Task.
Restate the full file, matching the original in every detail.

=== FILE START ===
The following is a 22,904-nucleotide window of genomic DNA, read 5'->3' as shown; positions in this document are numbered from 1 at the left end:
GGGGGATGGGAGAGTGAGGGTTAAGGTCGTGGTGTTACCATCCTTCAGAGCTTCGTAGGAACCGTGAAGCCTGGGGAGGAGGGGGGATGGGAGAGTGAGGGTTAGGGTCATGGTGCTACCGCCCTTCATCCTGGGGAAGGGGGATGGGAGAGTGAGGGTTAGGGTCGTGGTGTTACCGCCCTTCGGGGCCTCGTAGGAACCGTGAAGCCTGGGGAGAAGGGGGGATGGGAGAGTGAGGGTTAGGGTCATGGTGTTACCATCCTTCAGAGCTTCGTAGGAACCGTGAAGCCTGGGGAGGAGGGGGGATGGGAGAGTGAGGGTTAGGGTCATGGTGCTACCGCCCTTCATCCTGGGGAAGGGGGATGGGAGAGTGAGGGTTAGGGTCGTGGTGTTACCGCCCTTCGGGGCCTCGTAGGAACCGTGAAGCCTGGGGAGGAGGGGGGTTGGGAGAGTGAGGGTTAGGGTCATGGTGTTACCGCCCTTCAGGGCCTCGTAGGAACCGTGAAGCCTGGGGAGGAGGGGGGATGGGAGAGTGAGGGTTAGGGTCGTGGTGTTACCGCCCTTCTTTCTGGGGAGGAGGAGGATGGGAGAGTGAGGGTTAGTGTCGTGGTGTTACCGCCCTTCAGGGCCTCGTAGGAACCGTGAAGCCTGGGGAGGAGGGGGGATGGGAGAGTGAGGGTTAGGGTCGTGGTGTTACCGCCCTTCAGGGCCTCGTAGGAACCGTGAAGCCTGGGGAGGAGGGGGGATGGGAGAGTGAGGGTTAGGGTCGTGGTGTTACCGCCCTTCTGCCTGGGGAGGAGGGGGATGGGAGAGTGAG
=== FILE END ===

The following is a 22,904-nucleotide window of genomic DNA, read 5'->3' as shown; positions in this document are numbered from 1 at the left end:
GGGGGATGGGAGAGTGAGGGTTAAGGTCGTGGTGTTACCATCCTTCAGAGCTTCGTAGGAACCGTGAAGCCTGGGGAGGAGGGGGGATGGGAGAGTGAGGGTTAGGGTCATGGTGCTACCGCCCTTCATCCTGGGGAAGGGGGATGGGAGAGTGAGGGTTAGGGTCGTGGTGTTACCGCCCTTCGGGGCCTCGTAGGAACCGTGAAGCCTGGGGAGAAGGGGGGATGGGAGAGTGAGGGTTAGGGTCATGGTGTTACCATCCTTCAGAGCTTCGTAGGAACCGTGAAGCCTGGGGAGGAGGGGGGATGGGAGAGTGAGGGTTAGGGTCATGGTGCTACCGCCCTTCATCCTGGGGAAGGGGGATGGGAGAGTGAGGGTTAGGGTCGTGGTGTTACCGCCCTTCGGGGCCTCGTAGGAACCGTGAAGCCTGGGGAGGAGGGGGGTTGGGAGAGTGAGGGTTAGGGTCATGGTGTTACCGCCCTTCAGGGCCTCGTAGGAACCGTGAAGCCTGGGGAGGAGGGGGGATGGGAGAGTGAGGGTTAGGGTCGTGGTGTTACCGCCCTTCTTTCTGGGGAGGAGGAGGATGGGAGAGTGAGGGTTAGTGTCGTGGTGTTACCGCCCTTCAGGGCCTCGTAGGAACCGTGAAGCCTGGGGAGGAGGGGGGATGGGAGAGTGAGGGTTAGGGTCGTGGTGTTACCGCCCTTCAGGGCCTCGTAGGAACCGTGAAGCCTGGGGAGGAGGGGGGATGGGAGAGTGAGGGTTAGGGTCGTGGTGTTACCGCCCTTCTGCCTGGGGAGGAGGGGGATGGGAGAGTGAG